• there is no sensible default batch size or batch timeout. Offering a default batch size of 1 is safe but unhelpful, and there is no sensible default batch timeout. So it is appropriate and reasonable to expect the application to set these in the call to setBatchMessageListener(BatchMessageListener listener, int batchSize, long batchTimeOut).
          Show
          Nigel Deakin added a comment - Corrected formatting errors and typos above. I considered whether there should be a method setbatchMessageListener(BatchMessageListener listener) which used values of batch timeout and batch size that were set using new setter methods setBatchTimeout and setBatchSize . I decided that decided that this was not appropriate since you can only set a single listener on a given MessageConsumer so setting the batch timeout and batch size on the MessageConsumer does not avoid any repetition of values. there is no sensible default batch size or batch timeout. Offering a default batch size of 1 is safe but unhelpful, and there is no sensible default batch timeout. So it is appropriate and reasonable to expect the application to set these in the call to setBatchMessageListener(BatchMessageListener listener, int batchSize, long batchTimeOut) .
          Hide
          Nigel Deakin added a comment -

          In order to allow the existing "Chapter 8 API" to use the BatchMessageListener interface it will be necessary to add a new method to javax.jms.Session:

          void setBatchMessageListener(BatchMessageListener listener, int batchSize, long batchTimeOut)

          This would be optional just as the existing setMessageListener method is.

          Show
          Nigel Deakin added a comment - In order to allow the existing "Chapter 8 API" to use the BatchMessageListener interface it will be necessary to add a new method to javax.jms.Session : void setBatchMessageListener(BatchMessageListener listener, int batchSize, long batchTimeOut) This would be optional just as the existing setMessageListener method is.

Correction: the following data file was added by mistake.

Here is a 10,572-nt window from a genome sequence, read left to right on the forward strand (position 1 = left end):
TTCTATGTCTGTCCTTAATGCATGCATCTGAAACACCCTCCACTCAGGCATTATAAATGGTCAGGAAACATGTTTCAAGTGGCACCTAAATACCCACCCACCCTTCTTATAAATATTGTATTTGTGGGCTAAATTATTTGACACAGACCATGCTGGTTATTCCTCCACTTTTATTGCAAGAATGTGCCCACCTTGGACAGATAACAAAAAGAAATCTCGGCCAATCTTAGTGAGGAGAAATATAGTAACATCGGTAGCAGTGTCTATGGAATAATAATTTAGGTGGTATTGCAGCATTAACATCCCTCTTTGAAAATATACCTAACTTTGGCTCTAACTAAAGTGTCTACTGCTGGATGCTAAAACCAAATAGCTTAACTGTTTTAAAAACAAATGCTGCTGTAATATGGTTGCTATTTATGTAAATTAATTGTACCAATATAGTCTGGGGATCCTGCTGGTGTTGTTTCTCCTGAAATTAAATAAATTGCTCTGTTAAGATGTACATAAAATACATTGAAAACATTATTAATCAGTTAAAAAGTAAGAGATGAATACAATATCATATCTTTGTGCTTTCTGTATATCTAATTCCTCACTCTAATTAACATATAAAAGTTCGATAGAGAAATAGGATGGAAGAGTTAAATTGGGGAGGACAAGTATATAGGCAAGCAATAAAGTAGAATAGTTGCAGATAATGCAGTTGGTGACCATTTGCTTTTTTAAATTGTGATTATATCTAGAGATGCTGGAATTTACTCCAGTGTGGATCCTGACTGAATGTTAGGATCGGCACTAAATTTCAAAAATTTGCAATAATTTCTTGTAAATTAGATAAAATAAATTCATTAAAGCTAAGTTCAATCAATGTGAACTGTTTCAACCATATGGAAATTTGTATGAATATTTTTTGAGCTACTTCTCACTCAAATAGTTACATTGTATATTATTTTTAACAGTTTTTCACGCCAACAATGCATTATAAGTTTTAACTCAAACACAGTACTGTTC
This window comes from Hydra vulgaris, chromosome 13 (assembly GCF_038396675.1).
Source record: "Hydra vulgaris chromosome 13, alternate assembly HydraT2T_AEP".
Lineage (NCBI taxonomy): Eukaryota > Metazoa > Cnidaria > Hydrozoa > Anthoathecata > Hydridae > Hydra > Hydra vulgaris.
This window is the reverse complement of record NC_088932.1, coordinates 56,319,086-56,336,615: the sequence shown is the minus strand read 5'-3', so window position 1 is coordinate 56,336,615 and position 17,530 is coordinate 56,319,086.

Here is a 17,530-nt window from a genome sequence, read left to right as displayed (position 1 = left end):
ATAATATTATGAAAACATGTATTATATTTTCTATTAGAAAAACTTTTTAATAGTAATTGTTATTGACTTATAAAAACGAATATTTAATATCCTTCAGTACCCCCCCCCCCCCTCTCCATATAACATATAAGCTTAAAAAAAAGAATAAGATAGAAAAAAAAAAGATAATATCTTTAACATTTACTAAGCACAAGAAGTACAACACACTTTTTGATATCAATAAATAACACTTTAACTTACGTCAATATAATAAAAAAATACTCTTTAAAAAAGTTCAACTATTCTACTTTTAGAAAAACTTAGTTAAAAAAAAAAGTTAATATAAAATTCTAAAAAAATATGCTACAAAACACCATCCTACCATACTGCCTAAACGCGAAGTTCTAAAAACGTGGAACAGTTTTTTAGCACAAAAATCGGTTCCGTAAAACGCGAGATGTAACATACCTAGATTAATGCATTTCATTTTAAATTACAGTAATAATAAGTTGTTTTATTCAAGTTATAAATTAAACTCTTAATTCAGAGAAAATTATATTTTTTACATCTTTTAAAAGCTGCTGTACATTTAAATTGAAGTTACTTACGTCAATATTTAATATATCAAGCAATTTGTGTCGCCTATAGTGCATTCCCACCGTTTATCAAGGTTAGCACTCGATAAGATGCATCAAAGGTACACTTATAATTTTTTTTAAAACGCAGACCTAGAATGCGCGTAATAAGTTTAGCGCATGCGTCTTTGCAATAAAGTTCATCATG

Hide
          Nigel Deakin added a comment - - edited

          I've now updated the javadocs and the draft spec with details of this new feature (these changes are additive, so those docs include other changes).

          The updated Javadocs are here:
          http://java.net/projects/jms-spec/sources/repository/content/jms2.0/target/jms-2.0-javadoc.jar
          (See two new methods on MessageProducer, two new methods on MessagingContext, and a new interface CompletionListener)

          The updated draft spec is here:
          http://java.net/projects/jms-spec/sources/repository/content/jms2.0/specification/word/JMS20.pdf
          (All changes are highlighted clearly with changebars. The main changes now are a new BatchMessageListener interface and new methods on MessageConsumer and MessagingContext. I've also added new methods to Session for use with the ConnectionConsumer API)

          Show
          Nigel Deakin added a comment - - edited I've now updated the javadocs and the draft spec with details of this new feature (these changes are additive, so those docs include other changes). The updated Javadocs are here: http://java.net/projects/jms-spec/sources/repository/content/jms2.0/target/jms-2.0-javadoc.jar (See two new methods on MessageProducer, two new methods on MessagingContext, and a new interface CompletionListener) The updated draft spec is here: http://java.net/projects/jms-spec/sources/repository/content/jms2.0/specification/word/JMS20.pdf (All changes are highlighted clearly with changebars. The main changes now are a new BatchMessageListener interface and new methods on MessageConsumer and MessagingContext. I've also added new methods to Session for use with the ConnectionConsumer API)
          Hide
          colincrist added a comment -

          I'd like to add a comment on a specific use case I've seen from time to time with queues and durable subscriptions - mostly the latter - and I think it probably fits here.